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JERRY WADE DIES: CoMo City Councilman, Mayoral candidate remembered as "wise public servant"

A passionate populist devoted to public service
 
COLUMBIA, Mo 7/27/14 (Remembering) -- Jerry Wade, a retired Mizzou sociology and community development professor who became a tough-talking, populist Columbia City Council member and 2010 candidate for Mayor, died Saturday after a prolonged battle with lung cancer. 

Survived by his wife Edge, daughter Kim, and grandchildren who appeared alongside him during the Mayoral campaign, Mr. Wade was 73. 

The announcement of Councilman Wade's passing came as a tribute yesterday to his career as an educator, conservationist, and public servant suddenly became a memorial.   Remembrances appeared throughout the day on social media. 

Fellow Council member and longtime friend Karl Skala, who served with Mr. Wade from 2007-10, remembered "the lessons of his community service legacy, which shall endure within all of those that he touched." 

"
Jerry was an outstanding Councilman, as well as an all round good guy," Columbia resident Andrew Twaddle remembered on Mr. Wade's Facebook page.   "We will miss his wisdom and tenacity."

A devoted birdwatcher whose conservation efforts led to his becoming president of the Audubon Society of Missouri, Mr. Wade started his career with graduate degrees in community development and rural sociology.  

On election as 4th Ward City Council representative in April 2007, the former Planning and Zoning Commission chairman brought a canny, informed, no-nonsense debate style to the Council dais, often sparring with senior city administrators over policies he found questionable or procedures he found wanting.    He led the charge, for instance, to quash two ordinances approving eminent domain against downtown Columbia landowners then-city manager Bill Watkins placed on the Council's consent agenda for automatic approval.     

To constituents, Mr. Wade was
an old-fashioned, hands-on Council member, holding regular "Coffeehouse Conversations", and personally overseeing city projects in his Ward.   

After receiving complaints about yard renovation delays connected with a sewer renovation on Maupin and Edgewood Streets, and visiting the site several times, Mr. Wade in turn complained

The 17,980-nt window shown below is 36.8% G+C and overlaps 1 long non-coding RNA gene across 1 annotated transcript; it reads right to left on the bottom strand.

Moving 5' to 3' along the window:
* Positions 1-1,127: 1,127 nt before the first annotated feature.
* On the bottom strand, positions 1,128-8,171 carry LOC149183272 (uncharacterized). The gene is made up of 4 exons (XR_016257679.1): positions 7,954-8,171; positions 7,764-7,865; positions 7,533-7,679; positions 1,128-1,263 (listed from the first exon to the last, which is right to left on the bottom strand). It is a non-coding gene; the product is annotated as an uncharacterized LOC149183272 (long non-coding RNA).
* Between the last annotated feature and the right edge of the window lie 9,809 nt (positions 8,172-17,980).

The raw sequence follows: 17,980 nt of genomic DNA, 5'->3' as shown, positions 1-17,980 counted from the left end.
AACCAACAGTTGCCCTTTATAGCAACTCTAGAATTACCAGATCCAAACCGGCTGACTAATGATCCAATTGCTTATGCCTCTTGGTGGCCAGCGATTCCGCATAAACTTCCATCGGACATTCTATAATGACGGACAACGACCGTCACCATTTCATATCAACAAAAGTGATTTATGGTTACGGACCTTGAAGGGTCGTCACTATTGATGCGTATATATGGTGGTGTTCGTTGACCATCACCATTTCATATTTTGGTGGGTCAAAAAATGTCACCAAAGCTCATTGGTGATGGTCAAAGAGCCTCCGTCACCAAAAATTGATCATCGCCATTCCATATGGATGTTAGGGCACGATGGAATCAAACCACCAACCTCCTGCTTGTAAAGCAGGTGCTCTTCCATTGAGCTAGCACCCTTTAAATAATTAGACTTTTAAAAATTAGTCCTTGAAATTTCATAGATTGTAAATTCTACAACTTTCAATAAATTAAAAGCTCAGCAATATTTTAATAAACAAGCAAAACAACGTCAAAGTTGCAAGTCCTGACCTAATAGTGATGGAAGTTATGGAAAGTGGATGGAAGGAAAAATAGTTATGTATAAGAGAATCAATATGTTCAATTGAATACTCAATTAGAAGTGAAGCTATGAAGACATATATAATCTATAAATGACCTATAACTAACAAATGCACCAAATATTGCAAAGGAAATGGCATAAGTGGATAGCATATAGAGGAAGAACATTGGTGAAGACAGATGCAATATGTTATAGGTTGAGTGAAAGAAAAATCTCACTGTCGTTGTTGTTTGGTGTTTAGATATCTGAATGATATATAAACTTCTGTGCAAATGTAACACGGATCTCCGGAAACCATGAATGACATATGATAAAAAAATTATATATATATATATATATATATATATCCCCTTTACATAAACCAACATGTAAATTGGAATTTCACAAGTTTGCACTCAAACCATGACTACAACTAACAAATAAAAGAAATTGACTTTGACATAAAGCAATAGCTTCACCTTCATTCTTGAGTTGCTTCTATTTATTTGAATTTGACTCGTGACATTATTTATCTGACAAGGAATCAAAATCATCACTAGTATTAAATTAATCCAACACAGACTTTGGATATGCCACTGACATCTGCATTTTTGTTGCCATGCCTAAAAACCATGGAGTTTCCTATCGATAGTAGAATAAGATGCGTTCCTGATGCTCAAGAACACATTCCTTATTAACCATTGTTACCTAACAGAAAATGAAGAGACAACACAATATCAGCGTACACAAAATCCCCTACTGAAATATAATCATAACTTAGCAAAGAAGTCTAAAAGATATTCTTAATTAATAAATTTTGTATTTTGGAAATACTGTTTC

to Watkins until he got results.  

"The project reached a point where the City could no longer tolerate non-completion of the yard restoration, which is being handled by a subcontractor," Mr. Wade told constituents on his 4th Ward Google Group, one of the first such communication tools created by a Council member.  "Earlier this week, the City took the unusual step of notifying the contractor that the work of the landscaping subcontractor, was not acceptable.  This subcontractor has been removed from the project and a new landscaping subcontractor has been brought in to do the job properly."

Among the first "smart growth" proponents to ascend the city's highest elected office, Mr. Wade sustained controversy over his populist views.   This publication broke a 2009 story about development advocates who presented plans to oust Wade, Skala, and other so-called "activist" Council members at a meeting attended by Watkins and several former Mayors.   

Controversy also followed two votes Mr. Wade cast approving CrossCreek -- a troubled development east of town -- and the Lemone/Maguire project, a $5.5 million road extension that promised long-lasting adverse environmental impacts.   Mr. Wade was the swing vote both times, leading to Council approval 4-3. 

For months the front-runner in the 2010 Mayoral race, Mr. Wade eventually lost to Dr. Bob McDavid, who received an endorsement from the Columbia Chamber of Commerce coveted by candidates for the financial support it can bring.   Though he gradually retired from public life, Mr. Wade stayed abreast of city politics enough that his name was often discussed as a Mayoral candidate once again, maybe in a McDavid rematch. 

Mr. Wade gladly tolerated the hassles of elected office "because I love it," he told this writer on a visit to my home, where we sat on the back porch talking sewer renovations and a small brick street repair job he pushed the city to complete.   "I really do love it," he said, remarking something to the effect that he was having a lot of fun. 

-- Mike Martin
 
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